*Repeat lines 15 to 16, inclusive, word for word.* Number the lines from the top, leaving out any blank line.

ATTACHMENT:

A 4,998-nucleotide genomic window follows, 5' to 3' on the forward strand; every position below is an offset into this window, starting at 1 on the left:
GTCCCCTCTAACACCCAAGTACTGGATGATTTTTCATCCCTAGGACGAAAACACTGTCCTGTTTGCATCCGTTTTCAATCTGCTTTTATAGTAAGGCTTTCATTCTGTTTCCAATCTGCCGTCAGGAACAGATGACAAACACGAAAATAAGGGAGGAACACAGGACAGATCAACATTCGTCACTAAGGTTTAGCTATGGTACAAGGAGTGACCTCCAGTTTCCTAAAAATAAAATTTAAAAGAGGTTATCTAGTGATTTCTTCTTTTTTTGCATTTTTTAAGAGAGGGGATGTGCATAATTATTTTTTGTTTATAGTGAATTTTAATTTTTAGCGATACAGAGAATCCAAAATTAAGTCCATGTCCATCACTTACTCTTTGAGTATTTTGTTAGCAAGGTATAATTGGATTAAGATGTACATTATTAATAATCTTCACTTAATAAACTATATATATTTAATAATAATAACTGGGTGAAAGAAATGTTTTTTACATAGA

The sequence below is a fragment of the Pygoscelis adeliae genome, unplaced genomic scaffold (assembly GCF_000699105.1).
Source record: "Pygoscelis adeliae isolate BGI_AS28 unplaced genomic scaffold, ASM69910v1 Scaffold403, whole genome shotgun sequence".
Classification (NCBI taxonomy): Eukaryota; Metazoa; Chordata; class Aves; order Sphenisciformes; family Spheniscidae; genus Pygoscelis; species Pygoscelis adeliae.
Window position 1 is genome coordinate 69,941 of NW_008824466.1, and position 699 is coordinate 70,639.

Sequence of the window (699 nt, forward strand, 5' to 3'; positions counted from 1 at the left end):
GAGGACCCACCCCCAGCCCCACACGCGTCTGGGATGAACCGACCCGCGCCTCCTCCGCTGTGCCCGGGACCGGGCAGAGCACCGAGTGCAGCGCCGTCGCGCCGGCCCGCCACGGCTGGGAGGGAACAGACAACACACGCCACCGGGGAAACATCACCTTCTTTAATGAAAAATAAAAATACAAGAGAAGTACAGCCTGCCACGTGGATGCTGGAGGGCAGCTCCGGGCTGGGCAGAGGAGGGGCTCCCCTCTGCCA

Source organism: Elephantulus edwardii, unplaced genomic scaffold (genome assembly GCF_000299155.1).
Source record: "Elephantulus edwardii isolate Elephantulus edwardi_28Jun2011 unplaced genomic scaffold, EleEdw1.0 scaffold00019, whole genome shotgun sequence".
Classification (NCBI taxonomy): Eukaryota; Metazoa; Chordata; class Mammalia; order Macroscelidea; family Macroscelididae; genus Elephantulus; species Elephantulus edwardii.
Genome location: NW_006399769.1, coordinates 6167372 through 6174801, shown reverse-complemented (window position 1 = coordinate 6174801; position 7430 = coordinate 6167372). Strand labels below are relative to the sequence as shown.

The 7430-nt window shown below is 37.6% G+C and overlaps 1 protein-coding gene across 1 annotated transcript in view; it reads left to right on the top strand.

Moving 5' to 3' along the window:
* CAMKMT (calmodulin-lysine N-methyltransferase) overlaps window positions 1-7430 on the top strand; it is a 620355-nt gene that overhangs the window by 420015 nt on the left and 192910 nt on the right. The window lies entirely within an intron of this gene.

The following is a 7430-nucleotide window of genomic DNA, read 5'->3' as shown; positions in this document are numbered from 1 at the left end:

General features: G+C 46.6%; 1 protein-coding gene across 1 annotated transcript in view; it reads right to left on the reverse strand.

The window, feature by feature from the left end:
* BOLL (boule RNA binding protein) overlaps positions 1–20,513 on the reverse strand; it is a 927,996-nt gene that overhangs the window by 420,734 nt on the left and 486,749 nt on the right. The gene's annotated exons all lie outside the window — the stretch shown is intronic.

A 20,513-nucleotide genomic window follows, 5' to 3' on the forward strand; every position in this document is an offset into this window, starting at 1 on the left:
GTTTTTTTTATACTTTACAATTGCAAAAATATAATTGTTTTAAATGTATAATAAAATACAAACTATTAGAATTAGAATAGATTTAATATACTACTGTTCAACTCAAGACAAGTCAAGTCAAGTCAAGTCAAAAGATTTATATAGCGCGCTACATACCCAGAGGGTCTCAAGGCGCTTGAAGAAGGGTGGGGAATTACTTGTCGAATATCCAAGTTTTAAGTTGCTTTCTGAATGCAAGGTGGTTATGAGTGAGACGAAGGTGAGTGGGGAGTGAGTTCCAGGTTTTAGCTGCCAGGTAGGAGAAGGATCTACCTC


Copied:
* CAMKMT (calmodulin-lysine N-methyltransferase) overlaps window positions 1-7430 on the top strand; it is a 620355-nt gene that overhangs the window by 420015 nt on the left and 192910 nt on the right. The window lies entirely within an intron of this gene.

The following is a 7430-nucleotide window of genomic DNA, read 5'->3' as shown; positions in this document are numbered from 1 at the left end: